A recent corporate governance study by the Indonesian Institute for Corporate Directorship showed that implementing corporate governance best practices remains a challenge for listed Indonesian companies, especially those outside the banking industry. Such best practices include protecting shareholders’ rights, and defining clearly what the role of stakeholders is and what the responsibilities of board directors are.
Meeting these international standards could make Indonesian companies more competitive and attract more investments. To support the process, IFC launched a new, five-year Corporate Governance Program in Indonesia in June, providing advice to companies, institutional investors, and banks on implementing good practices, working with government organizations to improve the corporate governance regulatory framework, and increasing the capacity of educational institutions to provide corporate governance training.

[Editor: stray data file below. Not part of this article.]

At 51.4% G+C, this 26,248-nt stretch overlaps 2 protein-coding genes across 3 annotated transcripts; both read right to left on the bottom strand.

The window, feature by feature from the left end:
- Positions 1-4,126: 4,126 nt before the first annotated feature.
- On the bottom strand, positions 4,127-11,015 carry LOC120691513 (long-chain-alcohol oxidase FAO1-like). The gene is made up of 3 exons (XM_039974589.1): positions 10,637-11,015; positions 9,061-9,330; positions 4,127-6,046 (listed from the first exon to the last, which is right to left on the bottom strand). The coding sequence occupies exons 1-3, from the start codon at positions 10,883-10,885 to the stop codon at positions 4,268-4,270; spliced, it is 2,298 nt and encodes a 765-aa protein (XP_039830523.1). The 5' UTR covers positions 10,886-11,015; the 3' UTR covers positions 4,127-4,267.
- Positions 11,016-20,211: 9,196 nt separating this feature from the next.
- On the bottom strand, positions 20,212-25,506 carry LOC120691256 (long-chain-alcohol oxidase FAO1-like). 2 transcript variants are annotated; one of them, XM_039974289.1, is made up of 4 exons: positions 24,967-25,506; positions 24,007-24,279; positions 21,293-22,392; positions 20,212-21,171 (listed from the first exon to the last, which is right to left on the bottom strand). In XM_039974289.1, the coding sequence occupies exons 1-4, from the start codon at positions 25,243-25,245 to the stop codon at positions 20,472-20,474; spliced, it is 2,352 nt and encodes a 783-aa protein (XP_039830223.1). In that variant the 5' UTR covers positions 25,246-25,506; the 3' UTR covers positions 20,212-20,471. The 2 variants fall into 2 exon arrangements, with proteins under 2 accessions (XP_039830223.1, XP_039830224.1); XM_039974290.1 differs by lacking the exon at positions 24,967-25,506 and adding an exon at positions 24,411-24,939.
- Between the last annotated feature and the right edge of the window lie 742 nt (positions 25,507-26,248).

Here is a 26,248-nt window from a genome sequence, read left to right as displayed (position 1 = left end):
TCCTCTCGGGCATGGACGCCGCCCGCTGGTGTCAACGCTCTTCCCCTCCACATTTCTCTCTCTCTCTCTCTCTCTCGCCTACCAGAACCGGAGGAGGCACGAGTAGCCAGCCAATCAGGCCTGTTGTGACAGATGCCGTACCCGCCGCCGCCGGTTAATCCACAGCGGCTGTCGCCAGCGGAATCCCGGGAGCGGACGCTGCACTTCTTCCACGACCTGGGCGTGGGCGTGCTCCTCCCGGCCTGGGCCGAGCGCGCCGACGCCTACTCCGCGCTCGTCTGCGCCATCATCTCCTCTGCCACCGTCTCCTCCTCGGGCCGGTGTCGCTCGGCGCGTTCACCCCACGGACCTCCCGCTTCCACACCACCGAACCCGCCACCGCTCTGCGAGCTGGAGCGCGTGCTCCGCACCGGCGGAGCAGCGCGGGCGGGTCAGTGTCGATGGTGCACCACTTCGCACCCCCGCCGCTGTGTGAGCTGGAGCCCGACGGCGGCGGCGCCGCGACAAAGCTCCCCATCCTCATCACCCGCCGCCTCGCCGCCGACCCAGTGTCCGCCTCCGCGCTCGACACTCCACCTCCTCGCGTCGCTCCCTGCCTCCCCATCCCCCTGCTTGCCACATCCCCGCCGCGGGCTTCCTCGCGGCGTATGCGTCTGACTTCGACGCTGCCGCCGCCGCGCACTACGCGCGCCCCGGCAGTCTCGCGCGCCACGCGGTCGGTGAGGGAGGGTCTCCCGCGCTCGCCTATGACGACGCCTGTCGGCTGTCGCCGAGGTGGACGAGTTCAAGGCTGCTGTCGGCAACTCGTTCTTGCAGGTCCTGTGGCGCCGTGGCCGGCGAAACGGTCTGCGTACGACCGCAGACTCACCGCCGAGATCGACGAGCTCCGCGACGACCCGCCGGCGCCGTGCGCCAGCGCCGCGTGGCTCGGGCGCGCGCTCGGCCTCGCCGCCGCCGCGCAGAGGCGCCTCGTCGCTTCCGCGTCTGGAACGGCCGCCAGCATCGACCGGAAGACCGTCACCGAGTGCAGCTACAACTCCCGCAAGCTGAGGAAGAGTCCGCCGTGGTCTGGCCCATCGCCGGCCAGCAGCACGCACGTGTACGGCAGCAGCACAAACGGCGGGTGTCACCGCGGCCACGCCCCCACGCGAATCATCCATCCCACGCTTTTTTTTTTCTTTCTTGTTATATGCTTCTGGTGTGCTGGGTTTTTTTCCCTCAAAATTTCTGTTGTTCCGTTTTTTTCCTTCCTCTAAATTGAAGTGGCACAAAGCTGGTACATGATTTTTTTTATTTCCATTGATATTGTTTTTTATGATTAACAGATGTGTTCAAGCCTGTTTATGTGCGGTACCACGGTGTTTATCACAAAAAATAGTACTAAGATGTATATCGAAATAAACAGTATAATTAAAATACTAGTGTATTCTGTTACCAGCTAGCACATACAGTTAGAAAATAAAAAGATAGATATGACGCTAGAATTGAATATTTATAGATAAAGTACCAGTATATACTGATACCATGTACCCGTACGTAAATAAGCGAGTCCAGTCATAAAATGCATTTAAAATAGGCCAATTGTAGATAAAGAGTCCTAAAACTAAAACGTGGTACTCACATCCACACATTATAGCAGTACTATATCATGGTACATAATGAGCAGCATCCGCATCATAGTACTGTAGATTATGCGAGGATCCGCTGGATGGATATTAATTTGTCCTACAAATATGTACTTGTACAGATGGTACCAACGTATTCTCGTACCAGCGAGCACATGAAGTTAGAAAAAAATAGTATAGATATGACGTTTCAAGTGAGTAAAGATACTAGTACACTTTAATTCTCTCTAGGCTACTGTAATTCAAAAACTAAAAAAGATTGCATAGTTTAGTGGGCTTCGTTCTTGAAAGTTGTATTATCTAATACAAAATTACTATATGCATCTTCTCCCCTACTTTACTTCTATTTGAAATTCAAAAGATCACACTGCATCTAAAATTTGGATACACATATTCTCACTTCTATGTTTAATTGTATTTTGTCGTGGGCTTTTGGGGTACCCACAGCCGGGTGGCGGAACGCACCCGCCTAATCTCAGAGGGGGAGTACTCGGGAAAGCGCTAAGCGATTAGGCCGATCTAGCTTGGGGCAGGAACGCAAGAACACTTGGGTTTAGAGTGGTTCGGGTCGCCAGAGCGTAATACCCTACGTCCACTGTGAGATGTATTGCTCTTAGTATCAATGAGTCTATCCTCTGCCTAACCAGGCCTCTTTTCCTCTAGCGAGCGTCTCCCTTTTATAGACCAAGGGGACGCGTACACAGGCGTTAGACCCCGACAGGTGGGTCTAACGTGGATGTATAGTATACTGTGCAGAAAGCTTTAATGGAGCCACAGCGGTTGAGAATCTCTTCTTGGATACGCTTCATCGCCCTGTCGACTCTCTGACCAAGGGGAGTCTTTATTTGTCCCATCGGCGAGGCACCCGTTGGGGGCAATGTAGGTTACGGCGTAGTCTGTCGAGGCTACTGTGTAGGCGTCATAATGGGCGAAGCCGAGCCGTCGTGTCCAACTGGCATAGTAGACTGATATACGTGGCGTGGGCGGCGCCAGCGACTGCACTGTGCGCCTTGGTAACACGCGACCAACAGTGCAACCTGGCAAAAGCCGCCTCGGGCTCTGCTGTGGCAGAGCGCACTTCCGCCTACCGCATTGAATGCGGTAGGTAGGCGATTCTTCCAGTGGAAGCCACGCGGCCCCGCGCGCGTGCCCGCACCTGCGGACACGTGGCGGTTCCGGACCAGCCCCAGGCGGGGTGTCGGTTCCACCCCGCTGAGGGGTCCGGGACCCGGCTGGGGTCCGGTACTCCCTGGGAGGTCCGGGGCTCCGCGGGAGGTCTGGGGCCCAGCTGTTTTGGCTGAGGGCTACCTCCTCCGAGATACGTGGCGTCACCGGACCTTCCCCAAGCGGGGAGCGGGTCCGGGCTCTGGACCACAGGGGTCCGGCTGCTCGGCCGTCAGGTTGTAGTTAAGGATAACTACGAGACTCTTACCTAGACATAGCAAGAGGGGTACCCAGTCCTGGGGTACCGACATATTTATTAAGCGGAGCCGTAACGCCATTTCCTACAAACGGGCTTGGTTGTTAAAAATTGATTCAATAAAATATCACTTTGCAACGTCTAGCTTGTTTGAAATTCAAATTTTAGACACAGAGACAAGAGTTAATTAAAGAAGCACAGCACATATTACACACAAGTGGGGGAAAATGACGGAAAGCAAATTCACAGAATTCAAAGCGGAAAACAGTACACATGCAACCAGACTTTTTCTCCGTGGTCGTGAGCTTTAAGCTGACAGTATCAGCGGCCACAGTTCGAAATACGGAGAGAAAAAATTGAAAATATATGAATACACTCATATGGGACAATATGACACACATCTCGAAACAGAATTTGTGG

“The challenge for corporations and the business sector as a whole will be to accept corporate governance practices and commit to them,” said Moez Miaoui, IFC Operations Officer for Corporate Governance in Indonesia. “But for corporate governance to be widely adopted it also requires the involvement of other stakeholders such as the media to raise public awareness and create momentum.”